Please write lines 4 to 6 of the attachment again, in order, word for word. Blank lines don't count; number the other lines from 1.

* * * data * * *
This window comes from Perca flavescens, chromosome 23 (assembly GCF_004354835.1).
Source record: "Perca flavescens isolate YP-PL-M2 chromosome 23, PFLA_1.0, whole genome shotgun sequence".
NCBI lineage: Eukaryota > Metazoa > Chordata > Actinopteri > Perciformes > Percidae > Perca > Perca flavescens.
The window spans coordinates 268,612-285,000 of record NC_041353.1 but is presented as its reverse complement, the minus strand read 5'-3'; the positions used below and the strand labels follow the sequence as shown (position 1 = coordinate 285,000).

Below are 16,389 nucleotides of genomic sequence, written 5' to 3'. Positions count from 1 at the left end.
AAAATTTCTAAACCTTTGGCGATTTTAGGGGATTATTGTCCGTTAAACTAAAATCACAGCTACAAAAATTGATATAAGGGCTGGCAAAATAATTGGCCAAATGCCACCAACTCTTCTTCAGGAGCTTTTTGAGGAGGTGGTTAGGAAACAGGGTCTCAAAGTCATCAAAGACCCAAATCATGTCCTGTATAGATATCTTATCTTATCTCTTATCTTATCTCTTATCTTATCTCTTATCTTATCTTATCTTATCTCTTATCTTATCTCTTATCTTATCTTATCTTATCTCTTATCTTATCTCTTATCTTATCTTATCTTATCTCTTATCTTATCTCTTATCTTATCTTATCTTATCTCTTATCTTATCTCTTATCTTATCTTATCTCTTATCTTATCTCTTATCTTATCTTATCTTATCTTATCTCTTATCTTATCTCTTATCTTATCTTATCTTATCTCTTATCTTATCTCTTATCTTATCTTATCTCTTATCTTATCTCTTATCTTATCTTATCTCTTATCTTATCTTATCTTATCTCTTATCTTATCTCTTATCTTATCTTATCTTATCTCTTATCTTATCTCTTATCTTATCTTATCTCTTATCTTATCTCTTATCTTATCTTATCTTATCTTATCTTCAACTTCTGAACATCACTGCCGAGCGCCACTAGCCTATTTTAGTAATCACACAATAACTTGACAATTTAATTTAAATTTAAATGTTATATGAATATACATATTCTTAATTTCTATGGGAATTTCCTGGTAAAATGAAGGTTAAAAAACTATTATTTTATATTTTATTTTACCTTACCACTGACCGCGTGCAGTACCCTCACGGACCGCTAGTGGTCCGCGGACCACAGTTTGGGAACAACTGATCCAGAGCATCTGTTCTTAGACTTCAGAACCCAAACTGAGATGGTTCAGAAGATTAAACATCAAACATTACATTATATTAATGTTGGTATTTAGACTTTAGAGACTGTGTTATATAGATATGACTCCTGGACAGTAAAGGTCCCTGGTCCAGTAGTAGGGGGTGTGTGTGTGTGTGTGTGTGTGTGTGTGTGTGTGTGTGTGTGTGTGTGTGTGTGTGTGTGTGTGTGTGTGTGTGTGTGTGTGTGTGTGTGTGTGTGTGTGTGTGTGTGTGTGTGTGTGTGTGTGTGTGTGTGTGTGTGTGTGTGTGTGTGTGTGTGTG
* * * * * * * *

The window spans coordinates 268,612-285,000 of record NC_041353.1 but is presented as its reverse complement, the minus strand read 5'-3'; the positions used below and the strand labels follow the sequence as shown (position 1 = coordinate 285,000).

Below are 16,389 nucleotides of genomic sequence, written 5' to 3'. Positions count from 1 at the left end.
AAAATTTCTAAACCTTTGGCGATTTTAGGGGATTATTGTCCGTTAAACTAAAATCACAGCTACAAAAATTGATATAAGGGCTGGCAAAATAATTGGCCAAATGCCACCAACTCTTCTTCAGGAGCTTTTTGAGGAGGTGGTTAGGAAACAGGGTCTCAAAGTCATCAAAGACCCAAATCATGTCCTGTATAGATATCTTATCTTATCTCTTATCTTATCTCTTATCTTATCTCTTATCTTATCTTATCTTATCTCTTATCTTATCTCTTATCTTATCTTATCTTATCTCTTATCTTATCTCTTATCTTATCTTATCTTATCTCTTATCTTATCTCTTATCTTATCTTATCTTATCTCTTATCTTATCTCTTATCTTATCTTATCTCTTATCTTATCTCTTATCTTATCTTATCTTATCTTATCTCTTATCTTATCTCTTATCTTATCTTATCTTATCTCTTATCTTATCTCTTATCTTATCTTATCTCTTATCTTATCTCTTATCTTATCTTATCTCTTATCTTATCTTATCTTATCTCTTATCTTATCTCTTATCTTATCTTATCTTATCTCTTATCTTATCTCTTATCTTATCTTATCTCTTATCTTATCTCTTATCTTATCTTATCTTATCTTATCTTCAACTTCTGAACATCACTGCCGAGCGCCACTAGCCTATTTTAGTAATCACACAATAACTTGACAATTTAATTTAAATTTAAATGTTATATGAATATACATATTCTTAATTTCTATGGGAATTTCCTGGTAAAATGAAGGTTAAAAAACTATTATTTTATATTTTATTTTACCTTACCACTGACCGCGTGCAGTACCCTCACGGACCGCTAGTGGTCCGCGGACCACAGTTTGGGAACAACTGATCCAGAGCATCTGTTCTTAGACTTCAGAACCCAAACTGAGATGGTTCAGAAGATTAAACATCAAACATTACATTATATTAATGTTGGTATTTAGACTTTAGAGACTGTGTTATATAGATATGACTCCTGGACAGTAAAGGTCCCTGGTCCAGTAGTAGGGGGTGTGTGTGTGTGTGTGTGTGTGTGTGTGTGTGTGTGTGTGTGTGTGTGTGTGTGTGTGTGTGTGTGTGTGTGTGTGTGTGTGTGTGTGTGTGTGTGTGTGTGTGTGTGTGTGTGTGTGTGTGTGTGTGTGTGTGTGTGTGTGTGTGTGTGTGTGTGTG